Retail & Commercial Leases
Things you should know
- Legislation treats leases of retail premises differently from lease of other commercial premises.
- It is vital to ensure that leases are registered when the term exceeds 3 years otherwise they may not be enforceable.
- Your planned use of the premises may require a Development Application to the local council and licences may also be required from other government agencies.
- In some circumstances a lease of premises may require registration of a plan of subdivision.
- You may be required to provide personal guarantees for performance of the obligations of the tenant where your business is conducted by a corporation.
- Whether any personal guarantee is required.
- Recent law changes have put pressure on landlords to disclose accurate financial and management information concerning the premises.
- The minimum 5 year retail lease law has been abolished.
- Tenants do not have to pay for the landlord’s preparation of a retail lease.
The Messner & Blunden Difference:
- We have prepared leases for clients with a range of over 50 years.
- We keep up-to-date with changes in the law.
- We’ve advised on a huge range of property disputes, including offices, grain silos, roads, maritime, hockey rinks, telco, shopping centres, rural property, shared farm agreements, factories, and warehouses.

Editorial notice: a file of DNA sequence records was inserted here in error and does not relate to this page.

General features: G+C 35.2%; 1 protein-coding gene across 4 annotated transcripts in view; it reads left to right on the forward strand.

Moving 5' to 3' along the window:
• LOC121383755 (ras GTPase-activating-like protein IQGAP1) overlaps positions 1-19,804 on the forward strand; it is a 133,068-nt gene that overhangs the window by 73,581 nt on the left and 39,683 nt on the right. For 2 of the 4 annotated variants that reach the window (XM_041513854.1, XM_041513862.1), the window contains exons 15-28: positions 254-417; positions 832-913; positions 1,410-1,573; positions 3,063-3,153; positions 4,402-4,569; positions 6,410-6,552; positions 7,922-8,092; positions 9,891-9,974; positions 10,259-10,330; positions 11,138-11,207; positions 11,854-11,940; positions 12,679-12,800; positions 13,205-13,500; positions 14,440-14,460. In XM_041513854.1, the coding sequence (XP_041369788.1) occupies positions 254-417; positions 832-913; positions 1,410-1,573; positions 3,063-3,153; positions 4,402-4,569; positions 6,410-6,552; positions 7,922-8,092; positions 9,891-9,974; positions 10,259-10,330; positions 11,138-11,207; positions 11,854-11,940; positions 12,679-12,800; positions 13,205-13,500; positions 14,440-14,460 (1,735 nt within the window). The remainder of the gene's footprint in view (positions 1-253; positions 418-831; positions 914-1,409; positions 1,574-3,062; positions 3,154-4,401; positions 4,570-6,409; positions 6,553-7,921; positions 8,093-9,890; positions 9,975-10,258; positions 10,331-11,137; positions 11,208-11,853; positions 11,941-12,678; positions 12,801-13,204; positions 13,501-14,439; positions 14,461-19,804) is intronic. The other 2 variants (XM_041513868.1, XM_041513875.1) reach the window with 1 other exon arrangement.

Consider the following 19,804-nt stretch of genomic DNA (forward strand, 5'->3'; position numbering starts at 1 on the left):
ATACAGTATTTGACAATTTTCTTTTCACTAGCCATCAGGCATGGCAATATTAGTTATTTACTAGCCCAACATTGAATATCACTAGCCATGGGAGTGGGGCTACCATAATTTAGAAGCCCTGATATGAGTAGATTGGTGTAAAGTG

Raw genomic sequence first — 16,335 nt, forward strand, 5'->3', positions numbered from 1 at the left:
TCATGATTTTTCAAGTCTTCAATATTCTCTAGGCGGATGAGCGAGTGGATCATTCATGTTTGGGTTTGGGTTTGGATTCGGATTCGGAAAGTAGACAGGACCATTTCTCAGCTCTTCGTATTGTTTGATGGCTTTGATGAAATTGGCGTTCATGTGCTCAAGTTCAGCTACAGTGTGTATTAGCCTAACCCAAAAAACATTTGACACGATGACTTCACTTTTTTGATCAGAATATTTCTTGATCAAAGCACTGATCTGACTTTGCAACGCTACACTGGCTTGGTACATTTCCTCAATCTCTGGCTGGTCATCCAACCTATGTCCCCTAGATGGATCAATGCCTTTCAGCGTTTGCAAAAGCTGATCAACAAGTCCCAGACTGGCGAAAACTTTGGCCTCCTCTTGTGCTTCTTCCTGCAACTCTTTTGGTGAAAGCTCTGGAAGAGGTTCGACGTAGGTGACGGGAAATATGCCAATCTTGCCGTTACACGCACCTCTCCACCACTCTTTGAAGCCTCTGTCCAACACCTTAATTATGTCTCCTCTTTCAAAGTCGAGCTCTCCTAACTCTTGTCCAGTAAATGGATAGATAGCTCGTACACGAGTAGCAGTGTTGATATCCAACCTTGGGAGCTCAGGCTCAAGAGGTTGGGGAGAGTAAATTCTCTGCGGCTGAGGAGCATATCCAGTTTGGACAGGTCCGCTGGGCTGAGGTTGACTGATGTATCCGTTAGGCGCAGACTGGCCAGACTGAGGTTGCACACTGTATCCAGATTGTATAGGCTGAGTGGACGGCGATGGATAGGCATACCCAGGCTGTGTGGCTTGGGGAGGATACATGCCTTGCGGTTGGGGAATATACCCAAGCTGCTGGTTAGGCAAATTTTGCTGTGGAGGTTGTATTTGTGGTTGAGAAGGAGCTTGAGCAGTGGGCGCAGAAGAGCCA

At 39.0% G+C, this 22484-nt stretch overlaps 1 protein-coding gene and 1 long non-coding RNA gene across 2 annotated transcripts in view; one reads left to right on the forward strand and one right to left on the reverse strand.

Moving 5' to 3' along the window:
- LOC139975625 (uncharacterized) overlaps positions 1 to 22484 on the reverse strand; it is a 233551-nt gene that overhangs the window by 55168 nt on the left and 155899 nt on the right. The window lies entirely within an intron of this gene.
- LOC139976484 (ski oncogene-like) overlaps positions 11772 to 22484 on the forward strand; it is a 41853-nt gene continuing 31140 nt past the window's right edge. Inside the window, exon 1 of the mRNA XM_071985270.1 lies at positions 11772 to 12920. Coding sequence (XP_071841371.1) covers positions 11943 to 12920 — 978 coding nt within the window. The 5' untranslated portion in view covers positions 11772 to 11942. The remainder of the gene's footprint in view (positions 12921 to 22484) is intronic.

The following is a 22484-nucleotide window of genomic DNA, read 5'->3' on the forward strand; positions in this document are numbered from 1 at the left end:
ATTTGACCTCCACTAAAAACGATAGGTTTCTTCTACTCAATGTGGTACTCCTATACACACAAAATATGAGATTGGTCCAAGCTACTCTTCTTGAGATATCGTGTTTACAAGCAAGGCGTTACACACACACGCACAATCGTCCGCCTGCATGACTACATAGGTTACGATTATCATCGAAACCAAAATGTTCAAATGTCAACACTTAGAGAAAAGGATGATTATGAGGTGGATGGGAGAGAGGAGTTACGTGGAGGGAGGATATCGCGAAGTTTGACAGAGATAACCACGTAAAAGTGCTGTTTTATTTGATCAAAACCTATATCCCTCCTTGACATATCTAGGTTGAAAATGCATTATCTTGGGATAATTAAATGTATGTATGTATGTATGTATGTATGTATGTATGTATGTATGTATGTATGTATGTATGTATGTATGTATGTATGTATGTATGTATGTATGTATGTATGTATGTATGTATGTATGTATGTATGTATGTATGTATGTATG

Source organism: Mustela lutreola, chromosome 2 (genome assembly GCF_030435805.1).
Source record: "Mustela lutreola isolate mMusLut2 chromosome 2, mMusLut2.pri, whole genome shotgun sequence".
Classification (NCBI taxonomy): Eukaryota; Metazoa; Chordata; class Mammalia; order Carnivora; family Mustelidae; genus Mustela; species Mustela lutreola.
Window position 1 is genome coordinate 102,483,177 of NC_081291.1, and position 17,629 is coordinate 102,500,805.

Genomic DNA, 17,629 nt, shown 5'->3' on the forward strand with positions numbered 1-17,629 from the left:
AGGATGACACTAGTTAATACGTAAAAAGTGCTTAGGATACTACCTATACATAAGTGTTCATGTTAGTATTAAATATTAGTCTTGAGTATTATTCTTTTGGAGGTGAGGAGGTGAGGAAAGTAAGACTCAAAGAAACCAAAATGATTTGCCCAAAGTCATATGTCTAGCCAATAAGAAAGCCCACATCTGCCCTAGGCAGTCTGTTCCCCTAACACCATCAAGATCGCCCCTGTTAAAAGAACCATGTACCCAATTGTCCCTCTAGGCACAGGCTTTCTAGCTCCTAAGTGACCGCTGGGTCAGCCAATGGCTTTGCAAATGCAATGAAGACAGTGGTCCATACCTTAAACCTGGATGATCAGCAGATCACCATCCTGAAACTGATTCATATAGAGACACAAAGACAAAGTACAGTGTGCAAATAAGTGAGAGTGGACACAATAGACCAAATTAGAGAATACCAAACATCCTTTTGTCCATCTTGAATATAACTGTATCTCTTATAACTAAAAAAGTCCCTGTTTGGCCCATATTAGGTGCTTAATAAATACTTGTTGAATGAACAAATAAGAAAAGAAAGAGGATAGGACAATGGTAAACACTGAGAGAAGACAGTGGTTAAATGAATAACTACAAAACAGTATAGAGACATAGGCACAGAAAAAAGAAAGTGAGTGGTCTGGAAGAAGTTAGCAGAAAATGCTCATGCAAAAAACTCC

Why would you need this service?
Retail and commercial leases are critical for businesses as security of title and exclusive possession of the premises is vital to any commercial enterprise.
As a business proprietor you need a valid enforceable lease and to be aware of your rights and obligations under the Lease.
As the owner of retail or commercial premises you need to be confident that the terms of any lease are binding on a tenant and that you have adequate security safeguarding you against loss in the event of non performance or other breaches of the lease.
Retail and commercial leases include a range of obligations that both the tenant and landlord have to abide by and adhere to.
Where a party failed to adhere to its obligations, the other may seek legal action that could result in a court case. You need to be properly advised and represented in such an event.
Potential disputes could include non payment of rent, refusing to leave the property, damage to the property, or the landlord failing to maintain the property and ensure it is safe for habitation.